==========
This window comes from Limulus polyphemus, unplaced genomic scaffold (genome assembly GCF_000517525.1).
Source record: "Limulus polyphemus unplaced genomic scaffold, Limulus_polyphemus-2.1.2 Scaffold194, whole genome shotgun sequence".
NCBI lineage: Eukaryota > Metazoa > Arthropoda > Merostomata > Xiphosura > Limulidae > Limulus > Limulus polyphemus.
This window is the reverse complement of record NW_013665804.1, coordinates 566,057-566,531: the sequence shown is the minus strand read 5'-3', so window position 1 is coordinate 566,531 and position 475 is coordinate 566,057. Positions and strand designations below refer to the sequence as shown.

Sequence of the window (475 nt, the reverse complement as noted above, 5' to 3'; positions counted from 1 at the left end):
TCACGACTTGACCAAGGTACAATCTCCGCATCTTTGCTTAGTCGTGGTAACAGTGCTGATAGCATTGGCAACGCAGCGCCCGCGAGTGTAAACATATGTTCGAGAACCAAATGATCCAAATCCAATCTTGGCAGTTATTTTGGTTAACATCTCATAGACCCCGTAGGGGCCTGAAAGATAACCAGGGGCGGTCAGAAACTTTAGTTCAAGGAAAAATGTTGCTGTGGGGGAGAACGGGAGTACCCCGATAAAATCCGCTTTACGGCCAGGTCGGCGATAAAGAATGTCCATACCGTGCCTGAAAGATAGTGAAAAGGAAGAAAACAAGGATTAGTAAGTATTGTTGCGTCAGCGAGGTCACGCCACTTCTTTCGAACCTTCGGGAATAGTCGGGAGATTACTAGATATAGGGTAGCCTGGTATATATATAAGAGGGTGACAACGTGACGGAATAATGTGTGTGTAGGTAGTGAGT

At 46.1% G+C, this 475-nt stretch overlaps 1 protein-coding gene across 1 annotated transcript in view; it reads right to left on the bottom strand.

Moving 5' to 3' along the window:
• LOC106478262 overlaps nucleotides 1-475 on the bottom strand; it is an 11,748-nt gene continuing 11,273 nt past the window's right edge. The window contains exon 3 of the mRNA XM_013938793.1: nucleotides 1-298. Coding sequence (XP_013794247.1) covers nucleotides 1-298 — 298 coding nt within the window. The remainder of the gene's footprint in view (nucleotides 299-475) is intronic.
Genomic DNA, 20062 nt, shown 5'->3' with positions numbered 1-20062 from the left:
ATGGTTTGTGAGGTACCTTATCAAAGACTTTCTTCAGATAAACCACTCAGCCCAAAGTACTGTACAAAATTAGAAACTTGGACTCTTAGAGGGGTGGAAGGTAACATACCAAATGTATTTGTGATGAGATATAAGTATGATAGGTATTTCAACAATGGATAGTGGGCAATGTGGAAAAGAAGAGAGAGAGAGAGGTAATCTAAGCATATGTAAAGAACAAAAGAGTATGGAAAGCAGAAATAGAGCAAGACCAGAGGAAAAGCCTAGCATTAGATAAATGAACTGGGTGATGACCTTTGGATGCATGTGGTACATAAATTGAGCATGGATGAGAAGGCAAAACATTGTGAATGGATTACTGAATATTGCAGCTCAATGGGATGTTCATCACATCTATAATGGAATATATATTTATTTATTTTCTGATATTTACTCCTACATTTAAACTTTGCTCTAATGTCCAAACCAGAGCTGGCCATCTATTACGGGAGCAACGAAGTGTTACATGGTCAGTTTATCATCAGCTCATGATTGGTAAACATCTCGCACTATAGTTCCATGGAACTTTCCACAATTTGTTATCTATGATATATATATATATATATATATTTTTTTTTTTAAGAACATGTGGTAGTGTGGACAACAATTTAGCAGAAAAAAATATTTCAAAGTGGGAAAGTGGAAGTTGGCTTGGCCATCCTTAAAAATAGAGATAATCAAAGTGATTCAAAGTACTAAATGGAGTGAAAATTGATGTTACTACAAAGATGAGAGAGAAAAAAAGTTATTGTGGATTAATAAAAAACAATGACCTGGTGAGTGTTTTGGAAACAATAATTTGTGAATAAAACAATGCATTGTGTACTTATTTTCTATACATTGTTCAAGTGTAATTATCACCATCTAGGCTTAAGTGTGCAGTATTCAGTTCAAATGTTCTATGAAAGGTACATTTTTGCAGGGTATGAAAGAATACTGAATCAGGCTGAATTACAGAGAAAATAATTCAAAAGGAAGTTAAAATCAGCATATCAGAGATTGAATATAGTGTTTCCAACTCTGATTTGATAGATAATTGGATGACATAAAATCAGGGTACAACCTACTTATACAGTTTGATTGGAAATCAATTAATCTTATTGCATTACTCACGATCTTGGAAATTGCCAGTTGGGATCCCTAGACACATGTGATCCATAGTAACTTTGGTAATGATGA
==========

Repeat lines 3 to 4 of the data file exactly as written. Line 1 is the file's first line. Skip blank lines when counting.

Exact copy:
NCBI lineage: Eukaryota > Metazoa > Arthropoda > Merostomata > Xiphosura > Limulidae > Limulus > Limulus polyphemus.
This window is the reverse complement of record NW_013665804.1, coordinates 566,057-566,531: the sequence shown is the minus strand read 5'-3', so window position 1 is coordinate 566,531 and position 475 is coordinate 566,057. Positions and strand designations below refer to the sequence as shown.